A discussion of substance is a discussion of musical and poetic form: the shape of the music and the poem, what it is trying to do, and if it achieves it. That’s a long discussion. This is a helpful primer: https://www.amazon.com/dp/B00IFFU156/ref=dp-kindle-redirect?_encoding=UTF8&btkr=1

    No, not every ethnic group will have hymns that sound the same. Bear in mind two qualifications: 1) Things can be different, but still be equivalent. This is particularly so in art. One can have two different versions of beauty, which are both beautiful, and evoke similar affections, even in different people groups. That’s equivalence, even though different.
    2) A good hymnbook is actually composed of hymns and melodies that DID develop among different ethnicities. What is falsely caricatured as white and western has developed across continents, languages, ages, and different Christian traditions.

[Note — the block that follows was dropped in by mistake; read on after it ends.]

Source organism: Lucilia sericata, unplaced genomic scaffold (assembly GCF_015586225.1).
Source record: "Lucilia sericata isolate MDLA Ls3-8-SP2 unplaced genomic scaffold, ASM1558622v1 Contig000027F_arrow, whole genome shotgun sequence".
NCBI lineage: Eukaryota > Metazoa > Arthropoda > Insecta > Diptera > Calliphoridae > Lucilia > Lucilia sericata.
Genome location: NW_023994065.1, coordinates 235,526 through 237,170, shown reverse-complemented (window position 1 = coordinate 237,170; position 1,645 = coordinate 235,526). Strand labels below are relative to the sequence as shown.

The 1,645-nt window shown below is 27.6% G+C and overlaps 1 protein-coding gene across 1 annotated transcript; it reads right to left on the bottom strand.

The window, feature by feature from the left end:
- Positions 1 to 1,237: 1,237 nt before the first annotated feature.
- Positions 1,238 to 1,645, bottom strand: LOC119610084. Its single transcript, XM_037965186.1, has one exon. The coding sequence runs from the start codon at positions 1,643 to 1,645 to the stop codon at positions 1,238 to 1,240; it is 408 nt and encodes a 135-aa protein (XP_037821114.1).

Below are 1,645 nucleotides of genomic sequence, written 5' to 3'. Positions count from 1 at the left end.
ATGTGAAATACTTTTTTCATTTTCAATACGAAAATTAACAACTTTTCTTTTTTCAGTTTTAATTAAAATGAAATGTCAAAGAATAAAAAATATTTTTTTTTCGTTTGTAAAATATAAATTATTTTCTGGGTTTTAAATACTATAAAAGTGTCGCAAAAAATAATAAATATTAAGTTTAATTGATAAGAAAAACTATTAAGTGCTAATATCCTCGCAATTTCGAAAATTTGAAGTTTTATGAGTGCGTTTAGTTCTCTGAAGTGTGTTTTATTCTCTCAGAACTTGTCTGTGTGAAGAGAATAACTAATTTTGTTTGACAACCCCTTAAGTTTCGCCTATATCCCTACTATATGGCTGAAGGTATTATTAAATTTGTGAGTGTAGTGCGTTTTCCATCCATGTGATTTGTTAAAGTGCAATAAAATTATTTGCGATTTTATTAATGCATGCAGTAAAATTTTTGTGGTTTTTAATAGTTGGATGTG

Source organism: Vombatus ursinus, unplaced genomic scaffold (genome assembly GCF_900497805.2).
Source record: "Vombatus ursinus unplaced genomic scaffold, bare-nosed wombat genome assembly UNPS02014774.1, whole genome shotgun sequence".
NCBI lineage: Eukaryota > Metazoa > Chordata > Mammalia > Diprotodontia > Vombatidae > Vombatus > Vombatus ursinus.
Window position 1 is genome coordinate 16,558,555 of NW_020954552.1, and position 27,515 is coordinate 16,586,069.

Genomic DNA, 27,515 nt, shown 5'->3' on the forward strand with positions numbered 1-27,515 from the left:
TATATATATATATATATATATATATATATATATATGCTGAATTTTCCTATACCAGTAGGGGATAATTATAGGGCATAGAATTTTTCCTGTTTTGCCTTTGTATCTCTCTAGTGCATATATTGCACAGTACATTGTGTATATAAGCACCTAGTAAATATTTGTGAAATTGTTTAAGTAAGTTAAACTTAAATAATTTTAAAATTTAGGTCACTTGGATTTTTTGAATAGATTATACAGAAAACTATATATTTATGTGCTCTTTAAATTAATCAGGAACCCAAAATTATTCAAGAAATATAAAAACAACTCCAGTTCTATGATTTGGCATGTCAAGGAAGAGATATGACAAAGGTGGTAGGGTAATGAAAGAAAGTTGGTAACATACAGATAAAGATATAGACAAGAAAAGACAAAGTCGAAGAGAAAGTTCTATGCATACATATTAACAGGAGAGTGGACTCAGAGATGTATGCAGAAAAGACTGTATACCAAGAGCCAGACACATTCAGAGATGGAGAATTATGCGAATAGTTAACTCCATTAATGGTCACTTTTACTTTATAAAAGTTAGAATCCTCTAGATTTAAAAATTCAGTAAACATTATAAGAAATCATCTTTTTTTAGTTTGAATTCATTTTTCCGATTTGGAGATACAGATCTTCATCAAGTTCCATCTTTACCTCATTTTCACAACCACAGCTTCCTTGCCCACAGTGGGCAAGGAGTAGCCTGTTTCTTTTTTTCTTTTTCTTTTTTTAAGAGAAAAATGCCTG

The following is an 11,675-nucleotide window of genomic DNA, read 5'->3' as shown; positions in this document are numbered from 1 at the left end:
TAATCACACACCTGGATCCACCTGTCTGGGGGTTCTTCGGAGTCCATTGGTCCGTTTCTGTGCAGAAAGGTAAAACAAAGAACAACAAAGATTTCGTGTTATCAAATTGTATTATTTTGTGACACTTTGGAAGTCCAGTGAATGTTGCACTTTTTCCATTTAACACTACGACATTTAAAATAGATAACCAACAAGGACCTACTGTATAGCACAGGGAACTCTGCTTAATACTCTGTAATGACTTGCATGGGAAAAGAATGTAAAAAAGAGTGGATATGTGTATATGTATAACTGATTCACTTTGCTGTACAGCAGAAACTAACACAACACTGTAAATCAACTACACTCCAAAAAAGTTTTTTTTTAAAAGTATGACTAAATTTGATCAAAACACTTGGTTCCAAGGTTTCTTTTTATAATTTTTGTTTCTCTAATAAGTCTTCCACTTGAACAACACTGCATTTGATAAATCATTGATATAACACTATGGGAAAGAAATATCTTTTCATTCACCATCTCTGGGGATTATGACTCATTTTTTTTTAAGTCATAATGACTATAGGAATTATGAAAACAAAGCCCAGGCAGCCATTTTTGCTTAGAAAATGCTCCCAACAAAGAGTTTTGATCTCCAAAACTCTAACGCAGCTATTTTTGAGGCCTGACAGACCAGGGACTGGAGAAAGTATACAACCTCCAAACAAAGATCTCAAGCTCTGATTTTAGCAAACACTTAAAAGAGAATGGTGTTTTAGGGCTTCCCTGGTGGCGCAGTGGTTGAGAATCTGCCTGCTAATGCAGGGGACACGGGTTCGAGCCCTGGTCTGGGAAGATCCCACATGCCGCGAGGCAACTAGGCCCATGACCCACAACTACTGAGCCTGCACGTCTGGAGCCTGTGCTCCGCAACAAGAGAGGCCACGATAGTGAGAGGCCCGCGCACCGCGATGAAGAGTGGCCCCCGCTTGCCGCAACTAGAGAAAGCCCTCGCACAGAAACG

Again, we’d need to agree on what ‘contemporary style’ means. We’ve written on this site on the importance of contemporary hymn writing and composing (http://religiousaffections.org/articles/articles-on-aesthetics/article-13-on-todays-congregational-music/). But we mean that contemporary composers and lyricists should prepare more steak and vegetables, not more lollipops.
    And so, if I take a guess at your meaning, no, I don’t think that singing “Holy, Holy, Holy” to a pop tune addresses the concern. In fact, it probably exacerbates the problem by doing the equivalent of trying to make candied chicken drumsticks.

    As to the Gettys, they are a mixed bag, in my view. They are obviously light years ahead of Fanny Crosby and John W. Peterson. I think the lyrics of How Deep the Father’s Love are particularly good. Some of their melodies can be easily sung by a congregation. At the same time, they are drawing largely on a formula quite popular today: the Irish ballad reworked into a folk-rock form. And some of their songs are indistinguishable from other CCM.
    Overall, the quality is uneven. Some are good enough to sing, IMO- others on this site may disagree. Scott did a good post on them a few years ago which you can search for.
    On the other hand, the current infatuation with them has them vastly overrepresented in modern hymnbooks, which will ironically make those hymnbooks look very dated in just a few years.